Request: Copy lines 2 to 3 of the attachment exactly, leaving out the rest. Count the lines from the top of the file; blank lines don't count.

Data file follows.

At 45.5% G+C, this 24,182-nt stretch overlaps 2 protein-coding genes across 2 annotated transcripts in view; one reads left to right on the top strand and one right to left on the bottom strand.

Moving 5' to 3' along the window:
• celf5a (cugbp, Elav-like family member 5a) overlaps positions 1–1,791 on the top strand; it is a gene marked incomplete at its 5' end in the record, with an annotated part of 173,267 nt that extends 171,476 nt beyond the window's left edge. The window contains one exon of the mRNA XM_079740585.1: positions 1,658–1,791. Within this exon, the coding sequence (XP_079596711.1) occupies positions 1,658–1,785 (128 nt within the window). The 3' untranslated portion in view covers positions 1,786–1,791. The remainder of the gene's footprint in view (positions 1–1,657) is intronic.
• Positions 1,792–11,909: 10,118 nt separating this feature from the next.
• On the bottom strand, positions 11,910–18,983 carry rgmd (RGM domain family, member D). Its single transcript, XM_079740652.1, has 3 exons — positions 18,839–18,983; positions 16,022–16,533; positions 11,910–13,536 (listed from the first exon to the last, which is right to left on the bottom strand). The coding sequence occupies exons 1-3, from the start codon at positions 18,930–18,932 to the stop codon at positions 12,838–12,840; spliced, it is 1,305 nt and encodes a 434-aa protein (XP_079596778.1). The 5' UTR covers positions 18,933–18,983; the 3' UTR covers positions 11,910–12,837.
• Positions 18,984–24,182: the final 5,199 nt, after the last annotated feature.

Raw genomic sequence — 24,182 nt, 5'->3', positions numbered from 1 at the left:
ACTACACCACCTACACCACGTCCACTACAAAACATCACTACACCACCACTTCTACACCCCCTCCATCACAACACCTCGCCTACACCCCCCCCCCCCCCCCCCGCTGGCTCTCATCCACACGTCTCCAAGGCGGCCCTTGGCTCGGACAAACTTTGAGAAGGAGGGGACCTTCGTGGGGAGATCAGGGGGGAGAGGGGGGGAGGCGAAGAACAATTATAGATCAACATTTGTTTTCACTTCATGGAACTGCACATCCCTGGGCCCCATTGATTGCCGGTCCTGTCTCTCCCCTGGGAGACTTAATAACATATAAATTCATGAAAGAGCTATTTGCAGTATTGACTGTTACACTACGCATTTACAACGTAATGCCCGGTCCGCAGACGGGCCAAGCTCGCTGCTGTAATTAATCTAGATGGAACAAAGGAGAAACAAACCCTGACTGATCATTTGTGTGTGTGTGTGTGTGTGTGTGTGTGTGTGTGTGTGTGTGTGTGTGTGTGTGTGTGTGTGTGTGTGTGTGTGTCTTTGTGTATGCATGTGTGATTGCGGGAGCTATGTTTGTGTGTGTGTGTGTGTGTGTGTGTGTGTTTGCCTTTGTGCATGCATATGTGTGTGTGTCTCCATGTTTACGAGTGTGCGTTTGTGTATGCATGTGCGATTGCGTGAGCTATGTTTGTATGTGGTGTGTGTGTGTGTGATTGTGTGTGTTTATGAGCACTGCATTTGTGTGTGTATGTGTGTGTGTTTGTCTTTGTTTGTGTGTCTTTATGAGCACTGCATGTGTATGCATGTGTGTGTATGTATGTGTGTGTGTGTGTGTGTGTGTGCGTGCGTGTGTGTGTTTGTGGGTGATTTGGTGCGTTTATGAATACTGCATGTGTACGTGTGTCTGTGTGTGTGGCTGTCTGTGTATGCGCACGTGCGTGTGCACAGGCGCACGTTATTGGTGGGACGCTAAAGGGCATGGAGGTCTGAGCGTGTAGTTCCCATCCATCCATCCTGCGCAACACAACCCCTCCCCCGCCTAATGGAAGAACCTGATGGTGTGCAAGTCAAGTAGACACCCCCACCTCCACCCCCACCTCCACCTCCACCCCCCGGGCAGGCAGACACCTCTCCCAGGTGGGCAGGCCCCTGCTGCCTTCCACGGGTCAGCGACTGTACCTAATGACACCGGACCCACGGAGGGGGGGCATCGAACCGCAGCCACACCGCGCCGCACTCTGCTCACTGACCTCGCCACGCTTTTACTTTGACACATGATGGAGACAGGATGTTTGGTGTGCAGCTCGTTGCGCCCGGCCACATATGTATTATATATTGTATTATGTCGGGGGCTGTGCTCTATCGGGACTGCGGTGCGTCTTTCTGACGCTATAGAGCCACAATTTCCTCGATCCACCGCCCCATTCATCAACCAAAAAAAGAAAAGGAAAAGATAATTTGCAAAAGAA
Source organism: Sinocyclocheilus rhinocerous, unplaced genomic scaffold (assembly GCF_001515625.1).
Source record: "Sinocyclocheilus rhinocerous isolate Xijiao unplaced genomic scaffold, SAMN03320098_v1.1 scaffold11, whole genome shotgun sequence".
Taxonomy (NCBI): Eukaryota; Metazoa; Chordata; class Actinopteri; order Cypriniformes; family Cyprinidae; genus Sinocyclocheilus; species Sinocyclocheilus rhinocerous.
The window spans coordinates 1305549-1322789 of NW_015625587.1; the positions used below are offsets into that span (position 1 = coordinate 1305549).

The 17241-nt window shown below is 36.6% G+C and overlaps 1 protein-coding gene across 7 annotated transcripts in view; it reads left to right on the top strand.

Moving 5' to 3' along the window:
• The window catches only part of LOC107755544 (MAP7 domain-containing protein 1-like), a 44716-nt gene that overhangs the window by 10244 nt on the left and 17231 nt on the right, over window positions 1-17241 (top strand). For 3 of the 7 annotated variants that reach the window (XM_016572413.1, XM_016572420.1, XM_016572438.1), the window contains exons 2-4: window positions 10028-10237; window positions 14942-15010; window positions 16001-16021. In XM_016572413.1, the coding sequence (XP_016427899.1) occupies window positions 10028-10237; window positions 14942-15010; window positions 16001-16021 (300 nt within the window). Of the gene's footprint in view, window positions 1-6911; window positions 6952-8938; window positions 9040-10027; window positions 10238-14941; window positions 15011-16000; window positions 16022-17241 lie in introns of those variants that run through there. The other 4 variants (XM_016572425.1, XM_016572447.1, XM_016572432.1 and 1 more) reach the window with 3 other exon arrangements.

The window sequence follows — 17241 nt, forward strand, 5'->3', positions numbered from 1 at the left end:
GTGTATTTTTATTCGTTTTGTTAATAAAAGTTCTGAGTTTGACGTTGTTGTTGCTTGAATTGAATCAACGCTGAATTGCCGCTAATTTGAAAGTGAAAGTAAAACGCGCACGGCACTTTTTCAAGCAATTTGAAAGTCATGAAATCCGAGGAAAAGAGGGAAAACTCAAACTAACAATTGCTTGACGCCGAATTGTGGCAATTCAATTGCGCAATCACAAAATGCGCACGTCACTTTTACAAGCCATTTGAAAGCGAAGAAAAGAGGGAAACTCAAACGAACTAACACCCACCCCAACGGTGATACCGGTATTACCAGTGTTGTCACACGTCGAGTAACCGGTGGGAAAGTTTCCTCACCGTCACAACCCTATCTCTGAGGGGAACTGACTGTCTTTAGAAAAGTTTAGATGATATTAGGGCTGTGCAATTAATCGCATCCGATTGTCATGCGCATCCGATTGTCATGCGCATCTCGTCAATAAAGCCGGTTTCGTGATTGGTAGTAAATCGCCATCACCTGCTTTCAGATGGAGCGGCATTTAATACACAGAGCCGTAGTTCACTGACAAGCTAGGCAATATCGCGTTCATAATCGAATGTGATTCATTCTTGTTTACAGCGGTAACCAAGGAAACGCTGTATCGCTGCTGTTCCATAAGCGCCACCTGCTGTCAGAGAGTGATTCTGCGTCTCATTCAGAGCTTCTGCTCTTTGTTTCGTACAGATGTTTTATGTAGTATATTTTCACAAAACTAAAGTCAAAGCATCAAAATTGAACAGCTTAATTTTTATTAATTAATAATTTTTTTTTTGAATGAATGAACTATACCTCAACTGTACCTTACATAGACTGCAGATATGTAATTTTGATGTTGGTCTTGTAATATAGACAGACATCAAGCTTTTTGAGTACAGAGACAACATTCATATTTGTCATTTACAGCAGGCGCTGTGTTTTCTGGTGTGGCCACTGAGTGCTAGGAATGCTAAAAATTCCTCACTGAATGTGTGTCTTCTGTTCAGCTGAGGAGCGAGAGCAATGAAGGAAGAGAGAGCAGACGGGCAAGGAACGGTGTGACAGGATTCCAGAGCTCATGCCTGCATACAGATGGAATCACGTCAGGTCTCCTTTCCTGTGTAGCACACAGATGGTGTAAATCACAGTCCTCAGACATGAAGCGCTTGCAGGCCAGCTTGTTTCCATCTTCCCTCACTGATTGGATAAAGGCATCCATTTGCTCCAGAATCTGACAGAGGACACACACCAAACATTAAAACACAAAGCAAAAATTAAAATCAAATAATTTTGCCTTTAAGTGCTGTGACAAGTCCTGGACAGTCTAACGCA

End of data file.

Moving 5' to 3' along the window:
• celf5a (cugbp, Elav-like family member 5a) overlaps positions 1–1,791 on the top strand; it is a gene marked incomplete at its 5' end in the record, with an annotated part of 173,267 nt that extends 171,476 nt beyond the window's left edge. The window contains one exon of the mRNA XM_079740585.1: positions 1,658–1,791. Within this exon, the coding sequence (XP_079596711.1) occupies positions 1,658–1,785 (128 nt within the window). The 3' untranslated portion in view covers positions 1,786–1,791. The remainder of the gene's footprint in view (positions 1–1,657) is intronic.